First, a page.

Ben Brooks and The Kasahara School of Nihilism – Youth for youth’s sake. (book review)
How is it possible to read the work of the unashamedly young when you have left that club and are happy to have done so?
When reading Ben Brooks I had the sense that another young man was calling for attention. Not mine. Not the attention of the generations that have gone before – except for a select group of writers (obviously Murukami is among them) – Brook’s mighty Yawp is aimed at that arbitrary enemy of youth, the heaving mass “out there” that “don’t understand” – or rather that “don’t get it”.
Or worse, do understand and don’t seem to care.
When I was in my early twenties, shocked by my own beauty and intelligence, it seemed impossible that I was treated with condescension by the older generations I witnessed live out choices like suburbia over art, money over noble poverty, career over antiestablishmentarianism, comfort over political fervor and stagnant relationship over sex. I heard rumors that these folk had been young once, and I was careful to avoid placing myself in a situation that called forth their condescension however I couldn’t shake the feeling they had caused their “age” by their own “giving up”. There is something about worrying about paying the gas bill that reeks of a trade made at some point.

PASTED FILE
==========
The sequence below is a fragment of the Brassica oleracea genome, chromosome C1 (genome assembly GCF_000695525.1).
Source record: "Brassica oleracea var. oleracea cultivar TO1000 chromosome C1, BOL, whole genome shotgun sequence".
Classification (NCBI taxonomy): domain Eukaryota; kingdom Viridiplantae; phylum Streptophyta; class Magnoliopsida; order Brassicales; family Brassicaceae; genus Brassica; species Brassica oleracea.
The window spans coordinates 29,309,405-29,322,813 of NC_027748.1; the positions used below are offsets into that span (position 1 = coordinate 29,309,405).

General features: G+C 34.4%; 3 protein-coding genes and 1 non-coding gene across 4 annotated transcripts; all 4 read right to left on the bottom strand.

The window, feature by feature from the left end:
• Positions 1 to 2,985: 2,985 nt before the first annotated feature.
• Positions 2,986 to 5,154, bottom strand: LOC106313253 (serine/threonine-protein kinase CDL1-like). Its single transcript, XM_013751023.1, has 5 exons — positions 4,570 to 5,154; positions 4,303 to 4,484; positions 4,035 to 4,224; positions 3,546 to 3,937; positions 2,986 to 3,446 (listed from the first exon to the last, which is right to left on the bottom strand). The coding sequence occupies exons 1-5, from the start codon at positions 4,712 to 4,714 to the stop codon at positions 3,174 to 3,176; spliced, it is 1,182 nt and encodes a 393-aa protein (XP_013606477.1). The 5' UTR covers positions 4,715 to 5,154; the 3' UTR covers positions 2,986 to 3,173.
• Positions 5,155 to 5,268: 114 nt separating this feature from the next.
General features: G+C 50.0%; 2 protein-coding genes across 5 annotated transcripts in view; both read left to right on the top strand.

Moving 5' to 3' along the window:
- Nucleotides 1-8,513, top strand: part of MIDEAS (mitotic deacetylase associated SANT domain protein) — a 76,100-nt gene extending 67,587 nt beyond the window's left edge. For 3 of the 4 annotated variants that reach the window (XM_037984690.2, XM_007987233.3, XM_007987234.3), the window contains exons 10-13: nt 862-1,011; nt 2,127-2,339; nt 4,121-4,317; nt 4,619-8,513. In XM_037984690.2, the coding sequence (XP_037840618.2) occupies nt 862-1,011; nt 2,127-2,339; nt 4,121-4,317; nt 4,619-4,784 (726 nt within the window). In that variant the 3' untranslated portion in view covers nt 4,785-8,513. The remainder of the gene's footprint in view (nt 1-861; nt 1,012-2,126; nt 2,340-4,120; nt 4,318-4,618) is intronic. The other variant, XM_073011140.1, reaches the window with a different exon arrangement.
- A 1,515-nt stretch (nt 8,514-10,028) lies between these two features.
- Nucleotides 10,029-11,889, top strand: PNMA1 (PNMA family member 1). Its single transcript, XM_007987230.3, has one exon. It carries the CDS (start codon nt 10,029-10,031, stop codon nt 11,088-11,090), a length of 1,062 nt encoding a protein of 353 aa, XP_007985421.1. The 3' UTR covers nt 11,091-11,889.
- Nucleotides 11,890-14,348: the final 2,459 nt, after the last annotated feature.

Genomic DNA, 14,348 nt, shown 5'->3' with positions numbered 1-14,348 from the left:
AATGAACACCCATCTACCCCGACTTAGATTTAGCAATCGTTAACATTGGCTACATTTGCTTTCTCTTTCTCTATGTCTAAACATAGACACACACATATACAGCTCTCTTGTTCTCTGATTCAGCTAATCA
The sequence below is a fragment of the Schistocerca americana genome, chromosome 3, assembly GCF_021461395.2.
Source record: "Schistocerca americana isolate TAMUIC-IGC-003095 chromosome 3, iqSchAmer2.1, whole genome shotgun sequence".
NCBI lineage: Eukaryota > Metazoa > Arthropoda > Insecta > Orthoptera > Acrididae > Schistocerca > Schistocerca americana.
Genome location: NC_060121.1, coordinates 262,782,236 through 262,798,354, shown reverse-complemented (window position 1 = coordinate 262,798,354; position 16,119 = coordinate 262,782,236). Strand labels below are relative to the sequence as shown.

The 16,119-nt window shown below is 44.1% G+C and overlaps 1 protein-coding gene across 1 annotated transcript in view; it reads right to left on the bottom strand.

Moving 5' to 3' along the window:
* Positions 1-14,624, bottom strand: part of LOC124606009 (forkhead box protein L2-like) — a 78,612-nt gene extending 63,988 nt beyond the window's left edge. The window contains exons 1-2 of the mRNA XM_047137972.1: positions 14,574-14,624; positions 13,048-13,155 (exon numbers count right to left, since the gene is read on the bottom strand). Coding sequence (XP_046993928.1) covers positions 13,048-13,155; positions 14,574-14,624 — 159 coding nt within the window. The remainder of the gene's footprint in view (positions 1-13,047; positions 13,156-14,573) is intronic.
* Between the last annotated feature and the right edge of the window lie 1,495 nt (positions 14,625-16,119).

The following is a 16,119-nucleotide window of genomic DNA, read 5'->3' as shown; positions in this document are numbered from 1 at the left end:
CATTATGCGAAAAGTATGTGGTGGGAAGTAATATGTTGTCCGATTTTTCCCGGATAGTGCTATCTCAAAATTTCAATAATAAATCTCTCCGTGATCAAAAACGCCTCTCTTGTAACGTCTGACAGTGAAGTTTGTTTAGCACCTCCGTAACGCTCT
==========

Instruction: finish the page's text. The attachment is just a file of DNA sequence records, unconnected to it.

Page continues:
It’s not till the late twenties that the trade is made, and is deliberate. Having the gas cut off becomes as tiresome as talking revolution into the night over cheap red wine. I couldn’t imagine feeling this way when I loved the pleasures of early adulthood, but then I had no notion of the cost of “revolution” either. Once that transition is made, its difficult to look at the literature of the young, the celebration of sex and carelessness as anything other than a precursor to the development of the real human being.